The children in the large, noisy class room are busy - brows furrowed in concentration, smudges of paint on their nose, they dip their paintbrushes into pools of purple, pink and turquoise and carefully blot the expanse of white cloth before them. Over the high-spirited chatter, they are hard at work, painting t-shirts and frocks to wear for their upcoming exhibition.
The entire art school is abuzz with activity in preparation of the exhibition; in one corner a boy deftly adds the finishing touches to a striking abstract painting while in another room, a student pasting buttons on coconut coir, explains to us that she is working on a lampshade.
|Freeing young minds: Shyamala
'The Beauty Within' is an art exhibition by the students of the Shyamala School of Art, and showcases a spectrum of work ranging from cloth hangings, acrylic on canvases, paintings in Indian ink, sculptures, 3D paintings and much more.
Our conversation with Shyamala Pinto - Jayawardena is punctuated with queries along the lines of "Aunty, what colour should I use?" or "Aunty, look, I've finished my dress!" After 25 years of teaching, the exuberant art teacher's passion and enthusiasm for her work remains very much alive, as she skilfully oversees each child, bestowing a word of praise here and administering advice there.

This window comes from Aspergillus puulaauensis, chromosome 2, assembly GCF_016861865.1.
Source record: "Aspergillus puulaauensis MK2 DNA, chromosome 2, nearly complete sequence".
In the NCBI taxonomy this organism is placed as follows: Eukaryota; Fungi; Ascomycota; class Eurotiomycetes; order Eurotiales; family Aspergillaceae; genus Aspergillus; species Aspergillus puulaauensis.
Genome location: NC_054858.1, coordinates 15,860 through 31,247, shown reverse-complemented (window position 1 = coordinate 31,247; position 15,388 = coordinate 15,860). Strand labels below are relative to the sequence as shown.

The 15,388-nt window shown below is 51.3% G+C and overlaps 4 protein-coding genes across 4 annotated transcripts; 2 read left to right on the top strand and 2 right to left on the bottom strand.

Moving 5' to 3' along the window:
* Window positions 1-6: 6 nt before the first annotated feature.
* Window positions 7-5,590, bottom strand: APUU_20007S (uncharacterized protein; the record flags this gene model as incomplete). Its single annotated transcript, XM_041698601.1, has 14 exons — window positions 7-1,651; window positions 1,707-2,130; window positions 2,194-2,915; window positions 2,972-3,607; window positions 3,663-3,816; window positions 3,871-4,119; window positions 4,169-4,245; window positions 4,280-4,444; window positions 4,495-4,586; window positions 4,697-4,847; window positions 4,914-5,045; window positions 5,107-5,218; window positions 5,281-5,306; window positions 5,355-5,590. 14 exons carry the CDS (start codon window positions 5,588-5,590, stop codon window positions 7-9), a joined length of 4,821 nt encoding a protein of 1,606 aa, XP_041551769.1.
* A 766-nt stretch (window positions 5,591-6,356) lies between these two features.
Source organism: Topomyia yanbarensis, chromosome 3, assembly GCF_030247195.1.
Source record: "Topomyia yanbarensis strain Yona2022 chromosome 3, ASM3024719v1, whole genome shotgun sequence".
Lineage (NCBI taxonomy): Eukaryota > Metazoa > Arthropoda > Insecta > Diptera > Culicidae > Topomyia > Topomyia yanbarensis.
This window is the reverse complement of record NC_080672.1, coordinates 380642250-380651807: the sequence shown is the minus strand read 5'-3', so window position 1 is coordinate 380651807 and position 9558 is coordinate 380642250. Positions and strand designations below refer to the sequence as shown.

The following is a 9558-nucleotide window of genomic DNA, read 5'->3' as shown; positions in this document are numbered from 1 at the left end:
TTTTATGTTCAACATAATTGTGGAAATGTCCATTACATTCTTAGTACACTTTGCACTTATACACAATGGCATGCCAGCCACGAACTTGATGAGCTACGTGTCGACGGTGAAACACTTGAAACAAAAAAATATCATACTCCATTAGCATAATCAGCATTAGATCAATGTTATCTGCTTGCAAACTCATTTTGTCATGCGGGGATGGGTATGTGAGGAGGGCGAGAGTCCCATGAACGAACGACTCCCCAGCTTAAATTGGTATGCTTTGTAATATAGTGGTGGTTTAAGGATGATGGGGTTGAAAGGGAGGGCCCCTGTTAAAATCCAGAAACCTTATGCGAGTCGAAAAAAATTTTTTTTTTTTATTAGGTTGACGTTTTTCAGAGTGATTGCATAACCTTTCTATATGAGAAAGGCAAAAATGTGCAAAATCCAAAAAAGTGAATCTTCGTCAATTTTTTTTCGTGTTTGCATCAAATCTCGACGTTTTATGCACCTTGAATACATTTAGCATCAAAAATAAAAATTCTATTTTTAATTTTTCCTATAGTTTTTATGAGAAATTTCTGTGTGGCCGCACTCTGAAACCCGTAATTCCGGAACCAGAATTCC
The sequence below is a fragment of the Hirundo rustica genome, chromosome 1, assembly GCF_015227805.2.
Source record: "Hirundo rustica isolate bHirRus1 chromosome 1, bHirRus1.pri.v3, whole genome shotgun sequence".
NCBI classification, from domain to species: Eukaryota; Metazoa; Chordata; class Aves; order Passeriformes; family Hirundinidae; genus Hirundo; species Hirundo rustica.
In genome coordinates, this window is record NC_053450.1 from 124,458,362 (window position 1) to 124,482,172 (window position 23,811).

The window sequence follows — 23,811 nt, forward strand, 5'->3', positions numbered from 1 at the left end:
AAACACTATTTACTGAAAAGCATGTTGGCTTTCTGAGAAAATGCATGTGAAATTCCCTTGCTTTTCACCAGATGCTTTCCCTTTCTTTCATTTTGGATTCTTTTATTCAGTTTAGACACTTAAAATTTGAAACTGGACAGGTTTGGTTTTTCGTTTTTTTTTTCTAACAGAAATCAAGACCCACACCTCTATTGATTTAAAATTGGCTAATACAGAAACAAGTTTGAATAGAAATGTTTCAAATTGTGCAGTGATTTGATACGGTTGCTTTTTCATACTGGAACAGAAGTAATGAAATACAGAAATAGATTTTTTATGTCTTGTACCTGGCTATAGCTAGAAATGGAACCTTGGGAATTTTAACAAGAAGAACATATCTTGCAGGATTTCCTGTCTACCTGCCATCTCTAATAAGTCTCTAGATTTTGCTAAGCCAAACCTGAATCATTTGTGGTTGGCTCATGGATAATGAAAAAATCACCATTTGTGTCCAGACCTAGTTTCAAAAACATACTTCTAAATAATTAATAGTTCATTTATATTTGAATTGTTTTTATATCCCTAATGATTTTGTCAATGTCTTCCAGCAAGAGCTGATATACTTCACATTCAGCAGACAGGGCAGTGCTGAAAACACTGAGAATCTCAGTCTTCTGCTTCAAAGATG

"If I have 20 children, I will have 20 different pieces at the end of it," smiles Shyamala. Elaborating that she loved to see children grow over a period of time, she explained that the exhibition also showcases the gradual progression and confidence of students who have been with her over the years, in line with the development of their aesthetic sense.
Instead of teaching art purely as a subject, Shyamala believes in stretching the boundaries of art and seeks to inspire and rekindle children's creativity while equipping them for life by moulding sensitive people: "I concentrate on taking the child out of the grip and binding of adult thinking and concepts. It is only once the child is free from this pressure, the need for constant perfection and the trappings that the adult world brings along with it that he or she can truly engage in creative expression.”
Appreciation of aesthetics, whether it is a piece of music or a picture is a decidedly positive quality which should be cultivated in children and is sorely lacking in the fast-paced society of today. she feels. "Art is not merely paintings or sculptures, it is a way of life," she emphasizes.
Encouraging discussion amongst the students (Why did Van Gogh commit suicide? Why was Michelangelo the person he was?), using a number of books to inspire the children and combined with the home-like ambience which pervades the school, it is no surprise that the children love what they do.
Having obtained centre-ship from the British Council for Edexcel and Cambridge examinations, the art school maintains equilibrium between work and play by equipping children for examinations and assignments as well.
"We all have something beautiful in us and in every one of us, we have a little corner that is dynamic. You have to tap into it and cultivate it," smiles Shyamala.
'The Beauty Within' by the Shyamala School of Art will be held at the Lionel Wendt on February 26 and 27 from 9 a.m. - 9 p.m.